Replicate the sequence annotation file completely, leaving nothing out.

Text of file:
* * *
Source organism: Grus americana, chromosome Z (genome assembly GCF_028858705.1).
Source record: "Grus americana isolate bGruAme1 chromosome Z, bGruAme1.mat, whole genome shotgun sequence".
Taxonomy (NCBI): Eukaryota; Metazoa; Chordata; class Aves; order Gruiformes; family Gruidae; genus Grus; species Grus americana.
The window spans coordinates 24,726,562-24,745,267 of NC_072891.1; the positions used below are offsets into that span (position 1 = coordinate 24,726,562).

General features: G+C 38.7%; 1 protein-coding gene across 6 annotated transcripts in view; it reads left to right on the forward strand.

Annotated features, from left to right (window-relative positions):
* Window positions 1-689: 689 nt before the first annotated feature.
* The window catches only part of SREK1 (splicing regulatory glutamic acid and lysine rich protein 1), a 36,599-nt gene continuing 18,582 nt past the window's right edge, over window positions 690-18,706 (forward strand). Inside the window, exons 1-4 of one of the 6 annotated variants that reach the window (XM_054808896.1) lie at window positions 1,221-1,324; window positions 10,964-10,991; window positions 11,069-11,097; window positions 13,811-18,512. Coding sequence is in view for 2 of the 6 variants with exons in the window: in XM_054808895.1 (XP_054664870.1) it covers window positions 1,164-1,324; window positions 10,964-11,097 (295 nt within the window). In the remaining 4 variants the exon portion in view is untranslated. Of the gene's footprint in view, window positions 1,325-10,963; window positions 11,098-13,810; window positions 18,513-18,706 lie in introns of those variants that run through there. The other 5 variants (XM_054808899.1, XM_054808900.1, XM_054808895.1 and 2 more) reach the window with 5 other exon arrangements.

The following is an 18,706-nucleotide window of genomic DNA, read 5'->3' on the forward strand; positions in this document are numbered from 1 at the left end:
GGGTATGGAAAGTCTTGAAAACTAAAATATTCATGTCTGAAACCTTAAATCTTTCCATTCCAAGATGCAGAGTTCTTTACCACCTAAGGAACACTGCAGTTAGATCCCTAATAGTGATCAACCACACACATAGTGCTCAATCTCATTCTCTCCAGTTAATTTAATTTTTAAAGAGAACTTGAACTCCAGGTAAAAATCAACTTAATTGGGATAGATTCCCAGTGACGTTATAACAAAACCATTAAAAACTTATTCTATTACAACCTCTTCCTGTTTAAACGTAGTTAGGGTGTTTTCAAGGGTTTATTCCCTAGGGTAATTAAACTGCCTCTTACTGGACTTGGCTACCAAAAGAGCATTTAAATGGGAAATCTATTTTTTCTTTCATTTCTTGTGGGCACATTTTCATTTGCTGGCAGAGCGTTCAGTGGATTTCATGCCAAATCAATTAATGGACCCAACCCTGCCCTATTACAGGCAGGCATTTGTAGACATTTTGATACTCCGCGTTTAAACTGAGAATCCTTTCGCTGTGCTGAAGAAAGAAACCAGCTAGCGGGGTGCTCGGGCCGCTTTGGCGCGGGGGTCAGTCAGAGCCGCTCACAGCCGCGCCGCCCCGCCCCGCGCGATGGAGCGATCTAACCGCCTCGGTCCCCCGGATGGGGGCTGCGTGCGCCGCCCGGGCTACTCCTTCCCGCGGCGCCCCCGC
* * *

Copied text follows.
Source organism: Grus americana, chromosome Z (genome assembly GCF_028858705.1).
Source record: "Grus americana isolate bGruAme1 chromosome Z, bGruAme1.mat, whole genome shotgun sequence".
Taxonomy (NCBI): Eukaryota; Metazoa; Chordata; class Aves; order Gruiformes; family Gruidae; genus Grus; species Grus americana.
The window spans coordinates 24,726,562-24,745,267 of NC_072891.1; the positions used below are offsets into that span (position 1 = coordinate 24,726,562).

General features: G+C 38.7%; 1 protein-coding gene across 6 annotated transcripts in view; it reads left to right on the forward strand.

Annotated features, from left to right (window-relative positions):
* Window positions 1-689: 689 nt before the first annotated feature.
* The window catches only part of SREK1 (splicing regulatory glutamic acid and lysine rich protein 1), a 36,599-nt gene continuing 18,582 nt past the window's right edge, over window positions 690-18,706 (forward strand). Inside the window, exons 1-4 of one of the 6 annotated variants that reach the window (XM_054808896.1) lie at window positions 1,221-1,324; window positions 10,964-10,991; window positions 11,069-11,097; window positions 13,811-18,512. Coding sequence is in view for 2 of the 6 variants with exons in the window: in XM_054808895.1 (XP_054664870.1) it covers window positions 1,164-1,324; window positions 10,964-11,097 (295 nt within the window). In the remaining 4 variants the exon portion in view is untranslated. Of the gene's footprint in view, window positions 1,325-10,963; window positions 11,098-13,810; window positions 18,513-18,706 lie in introns of those variants that run through there. The other 5 variants (XM_054808899.1, XM_054808900.1, XM_054808895.1 and 2 more) reach the window with 5 other exon arrangements.

The following is an 18,706-nucleotide window of genomic DNA, read 5'->3' on the forward strand; positions in this document are numbered from 1 at the left end:
GGGTATGGAAAGTCTTGAAAACTAAAATATTCATGTCTGAAACCTTAAATCTTTCCATTCCAAGATGCAGAGTTCTTTACCACCTAAGGAACACTGCAGTTAGATCCCTAATAGTGATCAACCACACACATAGTGCTCAATCTCATTCTCTCCAGTTAATTTAATTTTTAAAGAGAACTTGAACTCCAGGTAAAAATCAACTTAATTGGGATAGATTCCCAGTGACGTTATAACAAAACCATTAAAAACTTATTCTATTACAACCTCTTCCTGTTTAAACGTAGTTAGGGTGTTTTCAAGGGTTTATTCCCTAGGGTAATTAAACTGCCTCTTACTGGACTTGGCTACCAAAAGAGCATTTAAATGGGAAATCTATTTTTTCTTTCATTTCTTGTGGGCACATTTTCATTTGCTGGCAGAGCGTTCAGTGGATTTCATGCCAAATCAATTAATGGACCCAACCCTGCCCTATTACAGGCAGGCATTTGTAGACATTTTGATACTCCGCGTTTAAACTGAGAATCCTTTCGCTGTGCTGAAGAAAGAAACCAGCTAGCGGGGTGCTCGGGCCGCTTTGGCGCGGGGGTCAGTCAGAGCCGCTCACAGCCGCGCCGCCCCGCCCCGCGCGATGGAGCGATCTAACCGCCTCGGTCCCCCGGATGGGGGCTGCGTGCGCCGCCCGGGCTACTCCTTCCCGCGGCGCCCCCGC